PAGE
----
Although many large fashion retailers claim to uphold humane factory standards, their enforcement practices are “as effective as the proverbial chocolate teapot,” wrote Lucy Siegel in Sunday’s Guardian. The fast-fashion wave is drowning third-world factories in massive orders that they’re unequipped to produce, but also can’t afford to turn down, says Siegel:
A last-minute fax insisting that a button needs to be moved sends a poorly funded, badly managed factory into a panic. Third-world firms will never tell western retail superpowers that an order is too difficult, so workers simply must finish it.
We imagine this “panic” involves many aching fingers, few bathroom breaks, and definitely no snacks (which would not only render us incapable of moving buttons, but probably strike us dead in our desk chairs). But so long as consumers gobble up fast fashion, retailers will try to keep up the supply. The short of it: Terrible factory conditions are just as much the fault of shoppers as of lackadaisical inspectors and exploitative manufacturing giants.
It’s tempting to cast retailers as Dickensian ogres but fast fashion is driven by consumer appetites. We love fashion but we also dump two million tonnes of textile waste (mostly clothing) in landfill each year, which suggests we don’t value it. We get the type of fashion retail we deserve and ask for.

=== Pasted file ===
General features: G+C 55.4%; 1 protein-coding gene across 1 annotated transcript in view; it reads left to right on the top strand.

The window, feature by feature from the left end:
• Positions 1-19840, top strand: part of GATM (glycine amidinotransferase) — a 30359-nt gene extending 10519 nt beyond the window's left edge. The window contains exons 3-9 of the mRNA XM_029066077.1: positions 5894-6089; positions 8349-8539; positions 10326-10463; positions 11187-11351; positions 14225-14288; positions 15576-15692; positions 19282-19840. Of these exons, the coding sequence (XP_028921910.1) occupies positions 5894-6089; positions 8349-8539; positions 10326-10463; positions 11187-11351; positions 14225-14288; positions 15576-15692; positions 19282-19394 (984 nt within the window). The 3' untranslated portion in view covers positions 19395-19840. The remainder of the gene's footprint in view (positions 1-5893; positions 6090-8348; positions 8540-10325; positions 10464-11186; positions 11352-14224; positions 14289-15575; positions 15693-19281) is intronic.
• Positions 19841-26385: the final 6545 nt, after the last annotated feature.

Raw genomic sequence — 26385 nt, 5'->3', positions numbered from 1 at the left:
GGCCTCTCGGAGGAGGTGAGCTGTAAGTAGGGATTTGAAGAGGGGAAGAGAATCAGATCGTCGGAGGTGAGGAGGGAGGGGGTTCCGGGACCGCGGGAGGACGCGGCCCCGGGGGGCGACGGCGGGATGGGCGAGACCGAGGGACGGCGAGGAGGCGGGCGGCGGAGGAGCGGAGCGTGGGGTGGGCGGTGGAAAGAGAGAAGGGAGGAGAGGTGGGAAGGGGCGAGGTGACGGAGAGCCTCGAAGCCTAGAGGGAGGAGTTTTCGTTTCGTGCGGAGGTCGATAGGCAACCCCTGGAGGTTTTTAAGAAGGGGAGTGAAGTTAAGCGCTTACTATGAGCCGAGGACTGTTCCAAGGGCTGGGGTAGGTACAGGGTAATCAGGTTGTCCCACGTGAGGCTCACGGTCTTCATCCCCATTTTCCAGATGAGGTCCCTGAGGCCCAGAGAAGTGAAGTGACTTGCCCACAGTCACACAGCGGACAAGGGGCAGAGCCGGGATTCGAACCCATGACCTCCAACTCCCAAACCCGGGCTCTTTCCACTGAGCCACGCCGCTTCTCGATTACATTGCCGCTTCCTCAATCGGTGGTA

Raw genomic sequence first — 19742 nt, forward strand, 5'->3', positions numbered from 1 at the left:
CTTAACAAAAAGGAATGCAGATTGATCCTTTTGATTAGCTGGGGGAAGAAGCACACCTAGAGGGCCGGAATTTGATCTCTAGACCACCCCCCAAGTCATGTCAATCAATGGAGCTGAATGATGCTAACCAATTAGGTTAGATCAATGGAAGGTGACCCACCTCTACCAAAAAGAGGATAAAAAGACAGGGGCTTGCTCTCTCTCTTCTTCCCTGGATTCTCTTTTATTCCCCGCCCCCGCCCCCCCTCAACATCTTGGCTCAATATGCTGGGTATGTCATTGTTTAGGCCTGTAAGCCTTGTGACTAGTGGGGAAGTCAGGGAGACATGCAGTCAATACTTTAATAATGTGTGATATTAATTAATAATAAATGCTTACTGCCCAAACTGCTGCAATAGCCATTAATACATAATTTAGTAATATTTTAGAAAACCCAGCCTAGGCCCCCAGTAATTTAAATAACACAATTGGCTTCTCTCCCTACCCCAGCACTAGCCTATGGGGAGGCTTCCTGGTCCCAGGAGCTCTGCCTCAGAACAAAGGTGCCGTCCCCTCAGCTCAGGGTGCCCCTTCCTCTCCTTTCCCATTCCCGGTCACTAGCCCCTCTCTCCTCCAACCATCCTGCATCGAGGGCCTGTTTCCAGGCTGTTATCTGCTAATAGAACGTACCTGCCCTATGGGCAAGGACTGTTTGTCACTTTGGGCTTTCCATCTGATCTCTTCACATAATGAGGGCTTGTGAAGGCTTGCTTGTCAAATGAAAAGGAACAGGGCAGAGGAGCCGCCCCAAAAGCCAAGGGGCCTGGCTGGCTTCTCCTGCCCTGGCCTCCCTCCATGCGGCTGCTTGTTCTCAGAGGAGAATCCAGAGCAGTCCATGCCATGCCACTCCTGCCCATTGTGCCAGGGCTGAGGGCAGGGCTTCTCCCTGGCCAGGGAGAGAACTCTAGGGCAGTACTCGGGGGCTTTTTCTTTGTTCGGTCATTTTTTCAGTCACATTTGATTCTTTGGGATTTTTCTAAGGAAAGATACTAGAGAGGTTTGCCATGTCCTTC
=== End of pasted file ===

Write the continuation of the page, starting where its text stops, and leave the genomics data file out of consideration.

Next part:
So, okay, obviously most shoppers would prefer that a factory worker’s hand wasn’t lost in the process of making their $16 sweater, but if Naomi Campbell has taught us anything, it’s that something pretty and cheap (or um, free, and hand-delivered in the middle of the night) can be difficult to turn down. In the end, people like to shop and look good, even when the ethics of doing so remain muddy at best. But what’s the other option? If we all collectively stopped buying cheap crap, would factory workers really get health benefits, fewer needle pricks, bathroom breaks, etc.? Or would they just lose their jobs altogether? What would you have to learn about the unsavory behind-the-scenes practices of your favorite fast-fashion chain in order to stop shopping there? Tell us in the comments section.
Britain’s appetite for fast fashion is pushing workers into starvation conditions [Guardian UK]